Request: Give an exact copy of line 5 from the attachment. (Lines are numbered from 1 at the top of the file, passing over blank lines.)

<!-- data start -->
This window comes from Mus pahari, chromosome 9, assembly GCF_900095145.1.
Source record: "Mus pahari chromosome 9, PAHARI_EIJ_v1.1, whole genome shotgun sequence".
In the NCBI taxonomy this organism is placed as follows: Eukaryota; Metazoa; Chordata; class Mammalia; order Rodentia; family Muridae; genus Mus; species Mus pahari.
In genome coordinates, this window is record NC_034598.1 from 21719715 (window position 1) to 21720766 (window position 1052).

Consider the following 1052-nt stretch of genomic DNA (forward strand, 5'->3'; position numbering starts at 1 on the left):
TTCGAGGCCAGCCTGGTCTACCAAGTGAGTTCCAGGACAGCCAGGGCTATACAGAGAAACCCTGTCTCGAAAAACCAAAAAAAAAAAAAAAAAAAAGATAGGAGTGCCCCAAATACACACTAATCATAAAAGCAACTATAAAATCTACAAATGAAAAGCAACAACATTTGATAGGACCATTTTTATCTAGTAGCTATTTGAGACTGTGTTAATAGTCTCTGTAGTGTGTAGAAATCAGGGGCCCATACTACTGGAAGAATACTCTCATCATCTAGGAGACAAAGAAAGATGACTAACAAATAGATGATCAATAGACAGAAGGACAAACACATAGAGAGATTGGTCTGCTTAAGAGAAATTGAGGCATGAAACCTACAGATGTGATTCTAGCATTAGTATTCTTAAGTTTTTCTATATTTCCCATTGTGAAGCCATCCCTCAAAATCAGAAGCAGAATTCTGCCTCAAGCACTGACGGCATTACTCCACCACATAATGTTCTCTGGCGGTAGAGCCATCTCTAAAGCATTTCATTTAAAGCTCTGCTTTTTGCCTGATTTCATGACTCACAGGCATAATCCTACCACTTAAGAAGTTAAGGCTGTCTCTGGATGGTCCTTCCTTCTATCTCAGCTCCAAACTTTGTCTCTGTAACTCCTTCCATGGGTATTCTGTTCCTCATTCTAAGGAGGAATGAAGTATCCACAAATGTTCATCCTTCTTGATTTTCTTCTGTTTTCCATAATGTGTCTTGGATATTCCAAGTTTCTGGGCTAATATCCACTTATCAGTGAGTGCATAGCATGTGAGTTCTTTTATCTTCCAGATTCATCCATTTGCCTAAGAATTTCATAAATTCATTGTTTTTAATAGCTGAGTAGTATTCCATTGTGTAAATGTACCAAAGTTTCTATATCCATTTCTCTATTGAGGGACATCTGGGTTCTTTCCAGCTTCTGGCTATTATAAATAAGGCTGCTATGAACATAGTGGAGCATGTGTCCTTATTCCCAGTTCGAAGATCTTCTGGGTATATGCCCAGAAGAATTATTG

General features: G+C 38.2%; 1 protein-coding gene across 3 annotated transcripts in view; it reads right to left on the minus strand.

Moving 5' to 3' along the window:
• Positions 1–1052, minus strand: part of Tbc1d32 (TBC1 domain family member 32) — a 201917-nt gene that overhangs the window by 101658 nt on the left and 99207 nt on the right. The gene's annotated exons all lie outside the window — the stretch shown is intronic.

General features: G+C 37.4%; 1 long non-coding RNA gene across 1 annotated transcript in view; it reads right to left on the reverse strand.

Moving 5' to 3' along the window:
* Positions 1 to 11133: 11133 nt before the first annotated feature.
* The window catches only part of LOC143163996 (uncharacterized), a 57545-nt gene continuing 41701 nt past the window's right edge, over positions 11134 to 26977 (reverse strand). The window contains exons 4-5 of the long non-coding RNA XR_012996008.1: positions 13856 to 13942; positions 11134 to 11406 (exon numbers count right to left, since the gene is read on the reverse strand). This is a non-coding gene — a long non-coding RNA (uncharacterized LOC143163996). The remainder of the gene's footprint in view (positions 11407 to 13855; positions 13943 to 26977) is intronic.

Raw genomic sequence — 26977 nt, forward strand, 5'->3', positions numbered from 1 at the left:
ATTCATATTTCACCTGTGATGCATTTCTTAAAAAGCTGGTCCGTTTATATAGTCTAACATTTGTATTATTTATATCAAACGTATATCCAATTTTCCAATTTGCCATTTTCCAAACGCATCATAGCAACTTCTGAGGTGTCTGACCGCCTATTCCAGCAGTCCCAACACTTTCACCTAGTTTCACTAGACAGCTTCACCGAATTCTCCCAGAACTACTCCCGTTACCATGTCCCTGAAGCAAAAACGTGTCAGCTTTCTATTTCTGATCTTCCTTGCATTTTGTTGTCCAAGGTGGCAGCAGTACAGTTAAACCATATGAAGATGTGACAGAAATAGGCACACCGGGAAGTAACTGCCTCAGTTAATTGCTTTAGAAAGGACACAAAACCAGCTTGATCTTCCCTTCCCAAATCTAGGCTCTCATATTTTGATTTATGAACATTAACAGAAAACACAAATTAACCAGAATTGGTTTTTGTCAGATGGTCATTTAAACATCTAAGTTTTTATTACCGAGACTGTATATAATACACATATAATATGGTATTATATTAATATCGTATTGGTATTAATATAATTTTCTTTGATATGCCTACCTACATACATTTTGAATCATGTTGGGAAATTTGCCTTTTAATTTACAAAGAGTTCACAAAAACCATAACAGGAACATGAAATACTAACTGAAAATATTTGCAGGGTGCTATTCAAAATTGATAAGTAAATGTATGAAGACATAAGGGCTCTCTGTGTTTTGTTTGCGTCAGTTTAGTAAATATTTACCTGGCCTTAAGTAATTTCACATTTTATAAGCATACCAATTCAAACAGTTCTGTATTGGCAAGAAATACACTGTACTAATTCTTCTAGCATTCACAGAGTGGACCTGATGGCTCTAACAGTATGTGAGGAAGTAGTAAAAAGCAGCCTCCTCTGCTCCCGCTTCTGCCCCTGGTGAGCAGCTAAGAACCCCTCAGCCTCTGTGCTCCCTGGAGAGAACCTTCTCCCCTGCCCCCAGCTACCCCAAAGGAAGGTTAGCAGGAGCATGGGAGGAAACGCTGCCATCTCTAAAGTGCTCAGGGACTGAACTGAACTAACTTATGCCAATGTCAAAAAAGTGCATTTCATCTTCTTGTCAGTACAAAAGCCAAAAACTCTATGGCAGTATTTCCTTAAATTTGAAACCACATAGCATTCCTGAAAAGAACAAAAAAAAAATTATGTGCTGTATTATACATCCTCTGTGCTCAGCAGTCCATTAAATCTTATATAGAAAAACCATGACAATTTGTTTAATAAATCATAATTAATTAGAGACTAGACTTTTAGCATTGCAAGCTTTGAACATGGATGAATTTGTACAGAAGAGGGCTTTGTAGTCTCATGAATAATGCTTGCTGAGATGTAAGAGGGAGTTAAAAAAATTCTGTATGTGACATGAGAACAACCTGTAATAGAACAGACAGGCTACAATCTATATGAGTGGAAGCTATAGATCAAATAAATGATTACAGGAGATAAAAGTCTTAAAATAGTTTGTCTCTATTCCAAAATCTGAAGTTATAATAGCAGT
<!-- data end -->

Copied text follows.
Consider the following 1052-nt stretch of genomic DNA (forward strand, 5'->3'; position numbering starts at 1 on the left):